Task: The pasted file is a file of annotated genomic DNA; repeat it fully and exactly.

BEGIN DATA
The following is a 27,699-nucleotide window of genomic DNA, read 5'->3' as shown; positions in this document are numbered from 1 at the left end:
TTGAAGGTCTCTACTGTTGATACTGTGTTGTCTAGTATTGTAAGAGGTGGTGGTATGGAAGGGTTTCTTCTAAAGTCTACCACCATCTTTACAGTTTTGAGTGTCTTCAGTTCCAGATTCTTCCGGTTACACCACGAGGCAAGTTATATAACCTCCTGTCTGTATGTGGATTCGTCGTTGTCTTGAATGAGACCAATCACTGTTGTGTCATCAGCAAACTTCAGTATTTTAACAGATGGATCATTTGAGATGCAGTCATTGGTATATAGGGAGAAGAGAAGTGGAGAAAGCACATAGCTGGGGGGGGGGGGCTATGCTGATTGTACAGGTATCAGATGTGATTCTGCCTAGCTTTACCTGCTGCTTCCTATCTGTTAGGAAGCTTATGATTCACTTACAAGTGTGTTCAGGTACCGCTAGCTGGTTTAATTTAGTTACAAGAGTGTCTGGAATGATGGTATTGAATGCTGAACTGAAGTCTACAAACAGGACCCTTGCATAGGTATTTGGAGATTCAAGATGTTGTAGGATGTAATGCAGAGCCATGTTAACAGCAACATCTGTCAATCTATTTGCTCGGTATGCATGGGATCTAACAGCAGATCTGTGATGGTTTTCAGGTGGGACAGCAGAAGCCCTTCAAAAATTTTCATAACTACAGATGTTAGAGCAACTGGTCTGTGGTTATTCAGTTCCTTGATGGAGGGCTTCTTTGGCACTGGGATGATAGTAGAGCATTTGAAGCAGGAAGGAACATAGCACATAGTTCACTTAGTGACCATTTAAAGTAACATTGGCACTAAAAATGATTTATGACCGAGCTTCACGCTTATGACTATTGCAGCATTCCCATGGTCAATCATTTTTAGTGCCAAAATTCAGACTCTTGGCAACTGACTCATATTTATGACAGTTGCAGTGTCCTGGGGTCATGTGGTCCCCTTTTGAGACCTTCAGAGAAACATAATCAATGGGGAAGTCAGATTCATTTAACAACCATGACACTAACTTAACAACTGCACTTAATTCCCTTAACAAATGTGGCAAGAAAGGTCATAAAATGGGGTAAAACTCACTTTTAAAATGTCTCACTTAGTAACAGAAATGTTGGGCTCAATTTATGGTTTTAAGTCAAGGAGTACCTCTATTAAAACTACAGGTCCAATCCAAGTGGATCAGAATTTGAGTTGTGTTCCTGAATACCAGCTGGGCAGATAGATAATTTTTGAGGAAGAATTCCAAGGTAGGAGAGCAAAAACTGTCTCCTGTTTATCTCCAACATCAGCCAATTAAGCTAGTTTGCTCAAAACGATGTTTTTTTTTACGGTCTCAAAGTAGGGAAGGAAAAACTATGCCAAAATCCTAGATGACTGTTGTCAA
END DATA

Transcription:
The following is a 27,699-nucleotide window of genomic DNA, read 5'->3' as shown; positions in this document are numbered from 1 at the left end:
TTGAAGGTCTCTACTGTTGATACTGTGTTGTCTAGTATTGTAAGAGGTGGTGGTATGGAAGGGTTTCTTCTAAAGTCTACCACCATCTTTACAGTTTTGAGTGTCTTCAGTTCCAGATTCTTCCGGTTACACCACGAGGCAAGTTATATAACCTCCTGTCTGTATGTGGATTCGTCGTTGTCTTGAATGAGACCAATCACTGTTGTGTCATCAGCAAACTTCAGTATTTTAACAGATGGATCATTTGAGATGCAGTCATTGGTATATAGGGAGAAGAGAAGTGGAGAAAGCACATAGCTGGGGGGGGGGGGCTATGCTGATTGTACAGGTATCAGATGTGATTCTGCCTAGCTTTACCTGCTGCTTCCTATCTGTTAGGAAGCTTATGATTCACTTACAAGTGTGTTCAGGTACCGCTAGCTGGTTTAATTTAGTTACAAGAGTGTCTGGAATGATGGTATTGAATGCTGAACTGAAGTCTACAAACAGGACCCTTGCATAGGTATTTGGAGATTCAAGATGTTGTAGGATGTAATGCAGAGCCATGTTAACAGCAACATCTGTCAATCTATTTGCTCGGTATGCATGGGATCTAACAGCAGATCTGTGATGGTTTTCAGGTGGGACAGCAGAAGCCCTTCAAAAATTTTCATAACTACAGATGTTAGAGCAACTGGTCTGTGGTTATTCAGTTCCTTGATGGAGGGCTTCTTTGGCACTGGGATGATAGTAGAGCATTTGAAGCAGGAAGGAACATAGCACATAGTTCACTTAGTGACCATTTAAAGTAACATTGGCACTAAAAATGATTTATGACCGAGCTTCACGCTTATGACTATTGCAGCATTCCCATGGTCAATCATTTTTAGTGCCAAAATTCAGACTCTTGGCAACTGACTCATATTTATGACAGTTGCAGTGTCCTGGGGTCATGTGGTCCCCTTTTGAGACCTTCAGAGAAACATAATCAATGGGGAAGTCAGATTCATTTAACAACCATGACACTAACTTAACAACTGCACTTAATTCCCTTAACAAATGTGGCAAGAAAGGTCATAAAATGGGGTAAAACTCACTTTTAAAATGTCTCACTTAGTAACAGAAATGTTGGGCTCAATTTATGGTTTTAAGTCAAGGAGTACCTCTATTAAAACTACAGGTCCAATCCAAGTGGATCAGAATTTGAGTTGTGTTCCTGAATACCAGCTGGGCAGATAGATAATTTTTGAGGAAGAATTCCAAGGTAGGAGAGCAAAAACTGTCTCCTGTTTATCTCCAACATCAGCCAATTAAGCTAGTTTGCTCAAAACGATGTTTTTTTTTACGGTCTCAAAGTAGGGAAGGAAAAACTATGCCAAAATCCTAGATGACTGTTGTCAA